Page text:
Google Buzz Notifications Overwhelming You? Here’s a Fix!

Google Buzz launched yesterday, and the internet seems to have very mixed reactions on the fledgling service. The biggest complaint I’ve seen so far is the notification system, which by default sends you updates on every conversation you’ve been a part of, either on your own, or when someone else mentions you. With everyone playing with the shiny new toys, it’s looking to become an inbox avalanche if Google doesn’t tidy this up and add some settings.

In the meantime, here is a quick way to get your inbox back under control-

Go to your settings page, and select the ‘filters’ tab, then at the bottom select ‘create new filter’.

A box at the top will give you different options of how to filter. In this case you want ‘Subject’ since Google consistently labels the notifications. Put the word ‘Buzz’ in the subject box and click ‘next step’.

Tick the box that says ‘Skip the inbox(archive it)’, and then move down to the box that says ‘apply the label’, and tick that as well. From the dropdown choose ‘create new label’, and name is whatever you want. (‘Buzz’ cannot be used, so I call mine ‘Buzznotes’.)

Click ‘create filter’ and you are done.

What you have essentially just done is made the notifications automatically archive upon arriving in your inbox, so they won’t show up with your regular mail and clutter things up. When you want to read them, just click on your label name in the sidebar, and all notifications will show up, allowing you to read them at your leisure, or mass delete them.

Alternately, if you know you will never read them, follow the same steps as above, only when you reach the 2nd page in the process, tick the box that says ‘delete it’ instead of the archiving and labeling boxes. All future Buzz notifications will then be deleted upon arrival.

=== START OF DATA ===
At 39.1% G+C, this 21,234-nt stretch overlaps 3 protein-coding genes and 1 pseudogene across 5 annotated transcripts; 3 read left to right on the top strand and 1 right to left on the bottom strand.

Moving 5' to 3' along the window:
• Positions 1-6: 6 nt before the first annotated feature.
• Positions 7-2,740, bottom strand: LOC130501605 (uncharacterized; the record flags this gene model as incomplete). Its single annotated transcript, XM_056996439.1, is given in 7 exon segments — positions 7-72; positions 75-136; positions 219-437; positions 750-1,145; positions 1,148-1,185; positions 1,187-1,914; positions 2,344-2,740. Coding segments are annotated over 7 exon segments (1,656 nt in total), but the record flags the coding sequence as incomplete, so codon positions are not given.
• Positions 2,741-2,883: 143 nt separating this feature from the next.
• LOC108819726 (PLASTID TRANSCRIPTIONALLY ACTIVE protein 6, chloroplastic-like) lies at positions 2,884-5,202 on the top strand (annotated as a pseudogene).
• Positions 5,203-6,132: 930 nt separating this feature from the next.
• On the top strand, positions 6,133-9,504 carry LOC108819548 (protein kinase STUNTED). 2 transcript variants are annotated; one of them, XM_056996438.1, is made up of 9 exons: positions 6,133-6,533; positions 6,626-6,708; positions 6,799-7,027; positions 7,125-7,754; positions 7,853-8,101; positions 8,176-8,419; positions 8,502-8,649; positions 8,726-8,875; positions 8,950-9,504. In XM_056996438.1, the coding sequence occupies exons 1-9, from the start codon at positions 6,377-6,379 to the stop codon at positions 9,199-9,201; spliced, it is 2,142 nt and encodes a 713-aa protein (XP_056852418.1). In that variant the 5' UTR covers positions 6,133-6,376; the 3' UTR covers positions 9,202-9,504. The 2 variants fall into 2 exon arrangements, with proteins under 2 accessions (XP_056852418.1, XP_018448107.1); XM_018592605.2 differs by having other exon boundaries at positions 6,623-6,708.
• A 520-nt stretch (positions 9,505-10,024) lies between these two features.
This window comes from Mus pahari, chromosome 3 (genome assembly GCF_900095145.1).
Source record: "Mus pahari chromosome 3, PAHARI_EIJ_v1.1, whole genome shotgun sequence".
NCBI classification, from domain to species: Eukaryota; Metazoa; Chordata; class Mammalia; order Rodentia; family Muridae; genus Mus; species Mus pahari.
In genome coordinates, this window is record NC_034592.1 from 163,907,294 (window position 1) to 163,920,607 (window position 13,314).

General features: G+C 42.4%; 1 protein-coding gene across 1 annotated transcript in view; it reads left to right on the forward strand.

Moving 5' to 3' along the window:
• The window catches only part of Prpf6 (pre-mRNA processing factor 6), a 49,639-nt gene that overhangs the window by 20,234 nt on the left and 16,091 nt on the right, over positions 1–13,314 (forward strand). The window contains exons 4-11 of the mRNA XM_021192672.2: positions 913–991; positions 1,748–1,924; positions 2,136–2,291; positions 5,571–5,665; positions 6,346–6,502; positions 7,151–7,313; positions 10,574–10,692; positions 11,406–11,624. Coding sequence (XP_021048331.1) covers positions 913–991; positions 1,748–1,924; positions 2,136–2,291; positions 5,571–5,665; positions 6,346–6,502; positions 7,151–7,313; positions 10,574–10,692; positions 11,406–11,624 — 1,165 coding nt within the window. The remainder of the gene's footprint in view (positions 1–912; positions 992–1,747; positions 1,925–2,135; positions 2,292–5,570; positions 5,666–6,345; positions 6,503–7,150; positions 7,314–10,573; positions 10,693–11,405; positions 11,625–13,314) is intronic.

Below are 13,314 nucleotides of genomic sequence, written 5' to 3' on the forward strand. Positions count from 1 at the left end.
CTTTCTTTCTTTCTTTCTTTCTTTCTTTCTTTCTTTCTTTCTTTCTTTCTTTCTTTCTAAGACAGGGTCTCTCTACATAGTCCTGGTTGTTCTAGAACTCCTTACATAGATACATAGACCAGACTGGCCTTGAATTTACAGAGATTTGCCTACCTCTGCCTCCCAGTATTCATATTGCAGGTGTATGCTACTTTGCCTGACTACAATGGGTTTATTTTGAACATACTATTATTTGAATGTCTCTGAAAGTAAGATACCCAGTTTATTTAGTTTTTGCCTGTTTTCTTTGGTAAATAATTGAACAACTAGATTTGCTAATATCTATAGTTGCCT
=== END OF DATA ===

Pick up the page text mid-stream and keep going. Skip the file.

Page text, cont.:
It’s not the perfect solution, but this should keep things tidy until Google gets around to giving you adjustable notification settings in the Buzz interface.

Before Google Launches Buzz, It Needs Better Contact Management

Like many around the world, I just watched Google’s announcement of their initial rollout of the Google Buzz service, Google’s new product which aims to aggregate and organize all of your friend’s social content. Miss the announcement? Check out the short version here-

Sounds pretty neat huh? What’s not to love about a service that takes the best of what Google has to offer, along with the best features of Twitter and Foursquare, and puts them all in one place?

In my view, there’s a serious problem lurking, and it centers around what Google seems to think they are doing a great job of- contact management.

If you are a regular Gmail user, you know that everyone you email with, even once, be it to a company or even an unsubscribe address, is saved into your contact list under ‘All Contacts’. (This has served useful on an occasion or two, but for the most part just adds ‘clean out contact list’ to the weekly ‘to do’ list.)

It is from this contact list that Google populates all your other contact lists, such as your Google Voice contacts, your Google Reader friends, and so on. Not having to re-create your contact list across every service can be nice. But what if you don’t want the same contacts on every service?

Google looks at you and gives you the finger.

As far as I can tell, there is no way to separate out your Google contacts from one service to the next. See those ‘unnamed contact’ entries in the picture? They have no information other than the address to Google profiles. No names, no photos, no identifying information whatsoever. They are people that I follow on Google Reader because they have interesting shares. Yet as you can see, if I try to delete them from my Google Voice account where they are not useful and just clutter things up, they will be removed from my Google Reader list.

Do I really need my Google Reader friends in my Voice account?

As much as I love integrated contact lists, with the sheer amount of services Google provides, some method of managing and deleting contacts from one service without losing them in another needs to be provided, or people will very quickly find themselves sharing information with those they might not want to be sharing with.